Re: [Amel Yacht Owners] Re: Prop Shaft Electrolysis

Alan Leslie

This is Olivier's previous post on this subject :

Hello everybody,

I'm wondering why some SMs have passed the EWOF and some haven't...
However, the generator neutral has never been connected to the ground on SMs and AMEL 54.

When the generator is running and feeding the vessel, the only way for the ground fault breaker to trip in case of a leak Live wire touching the body of a 230V equipment) is to have the neutral connected to the ground circuit (yellow/green wires network).
If some of you decide to have the generator neutral connected to the ground, they must make sure that they do it at the generator output, and, for instance, not at the main breaker in galley, or at the automatic solenoid switch output (in engine room). Someone in this thread wrote that it is mentioned in the ONAN manual.

It is not clear why AMEL decided not to connect the neutral and the ground on these vessels.
They are now doing it on the AMEL 55 and 64.
The rule ISO 13297 concerning 230V AC installations in leisure vessels states that the neutral from an inside generator (diesel generator or 24V/230V inverter) should be connected to the vessel's ground equipotential circuit. I guess the recommendations from ABYC are the same about that.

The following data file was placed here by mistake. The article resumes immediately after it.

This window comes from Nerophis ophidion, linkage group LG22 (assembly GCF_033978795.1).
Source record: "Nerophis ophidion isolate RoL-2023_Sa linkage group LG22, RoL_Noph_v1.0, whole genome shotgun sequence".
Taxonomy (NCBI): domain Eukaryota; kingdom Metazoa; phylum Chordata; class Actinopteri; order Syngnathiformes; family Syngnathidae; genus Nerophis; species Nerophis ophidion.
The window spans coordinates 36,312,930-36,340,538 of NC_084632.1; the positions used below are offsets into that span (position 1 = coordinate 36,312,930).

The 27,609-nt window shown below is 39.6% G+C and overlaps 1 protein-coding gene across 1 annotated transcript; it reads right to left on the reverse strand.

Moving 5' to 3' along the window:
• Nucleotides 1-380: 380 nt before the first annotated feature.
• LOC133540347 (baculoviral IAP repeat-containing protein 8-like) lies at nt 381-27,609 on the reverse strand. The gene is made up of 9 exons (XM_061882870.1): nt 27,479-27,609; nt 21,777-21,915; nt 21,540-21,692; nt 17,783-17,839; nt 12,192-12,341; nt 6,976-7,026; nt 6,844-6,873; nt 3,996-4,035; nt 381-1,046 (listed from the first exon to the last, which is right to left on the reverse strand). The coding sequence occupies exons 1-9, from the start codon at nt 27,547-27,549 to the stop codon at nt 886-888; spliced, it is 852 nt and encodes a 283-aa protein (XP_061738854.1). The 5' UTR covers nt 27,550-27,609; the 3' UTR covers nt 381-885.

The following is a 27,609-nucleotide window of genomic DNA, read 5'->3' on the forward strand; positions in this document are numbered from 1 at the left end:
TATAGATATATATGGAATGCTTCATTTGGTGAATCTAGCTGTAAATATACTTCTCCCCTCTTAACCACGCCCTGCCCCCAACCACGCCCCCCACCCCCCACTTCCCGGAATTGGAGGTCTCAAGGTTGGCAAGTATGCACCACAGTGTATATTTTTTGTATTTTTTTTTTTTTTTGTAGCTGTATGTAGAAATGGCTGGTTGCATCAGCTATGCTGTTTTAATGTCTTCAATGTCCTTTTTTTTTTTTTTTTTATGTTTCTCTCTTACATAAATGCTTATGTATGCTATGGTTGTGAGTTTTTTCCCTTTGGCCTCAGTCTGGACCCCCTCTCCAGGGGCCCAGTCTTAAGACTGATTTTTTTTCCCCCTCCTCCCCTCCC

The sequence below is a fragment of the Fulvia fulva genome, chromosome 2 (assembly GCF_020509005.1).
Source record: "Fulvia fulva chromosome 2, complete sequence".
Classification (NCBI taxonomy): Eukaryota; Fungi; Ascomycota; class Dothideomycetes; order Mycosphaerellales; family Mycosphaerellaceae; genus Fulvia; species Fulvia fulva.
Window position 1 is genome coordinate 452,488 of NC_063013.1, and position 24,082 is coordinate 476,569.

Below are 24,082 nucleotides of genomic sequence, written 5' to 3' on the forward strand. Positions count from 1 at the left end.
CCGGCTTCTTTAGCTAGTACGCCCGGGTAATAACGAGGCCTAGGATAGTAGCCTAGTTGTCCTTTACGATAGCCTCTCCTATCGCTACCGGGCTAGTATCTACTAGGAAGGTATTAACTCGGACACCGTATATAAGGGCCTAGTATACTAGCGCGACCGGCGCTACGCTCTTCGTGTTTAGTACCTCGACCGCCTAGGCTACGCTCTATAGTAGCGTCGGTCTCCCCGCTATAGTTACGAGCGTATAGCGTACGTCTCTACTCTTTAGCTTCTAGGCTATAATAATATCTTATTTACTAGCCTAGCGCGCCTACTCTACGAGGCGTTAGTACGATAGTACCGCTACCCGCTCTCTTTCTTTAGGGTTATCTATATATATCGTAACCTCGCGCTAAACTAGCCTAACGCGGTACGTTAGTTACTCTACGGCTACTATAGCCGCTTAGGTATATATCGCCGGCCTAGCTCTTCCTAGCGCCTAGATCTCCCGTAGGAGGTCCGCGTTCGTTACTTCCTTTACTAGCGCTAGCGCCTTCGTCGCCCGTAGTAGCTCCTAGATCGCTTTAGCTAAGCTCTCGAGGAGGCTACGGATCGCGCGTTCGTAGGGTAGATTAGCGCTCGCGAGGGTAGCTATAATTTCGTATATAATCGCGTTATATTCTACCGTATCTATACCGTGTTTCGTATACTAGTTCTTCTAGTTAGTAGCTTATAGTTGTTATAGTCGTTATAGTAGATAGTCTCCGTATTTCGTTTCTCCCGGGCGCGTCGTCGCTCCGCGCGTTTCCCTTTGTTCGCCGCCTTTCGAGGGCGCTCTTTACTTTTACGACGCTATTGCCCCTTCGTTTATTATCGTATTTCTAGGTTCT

To be electrocuted while the generator is running, and on a vessel where the generator neutral is not connected with the ground, you would need to be wet, with wet feet touching a conductive part of the vessel that would also be in touch with the neutral of the generator AND there should be a Live wire touching the metal body of a 230V appliance. That can however happen when the vessel is flooded with seawater and you run the generator.
The risk of being electrocuted on an AMEL vessel is probably small, because the bottom of the boat is (should be) rather dry.
You can also routinely check (or have checked) the isolation of the 230V appliances (is there a connection between the Live of the appliance's cable and the metal body of the appliance? The answer should be: resistance infinite).

For those who are not familiar with electricity, I simply say that the risk is much bigger on land where the place where you put your feet is sometimes very conductive (wet feet on concrete or tiled floor).

I'm sure that the above will raise hundreds of questions, so, feel free to ask...

Have a good day and don't flood your AMEL...


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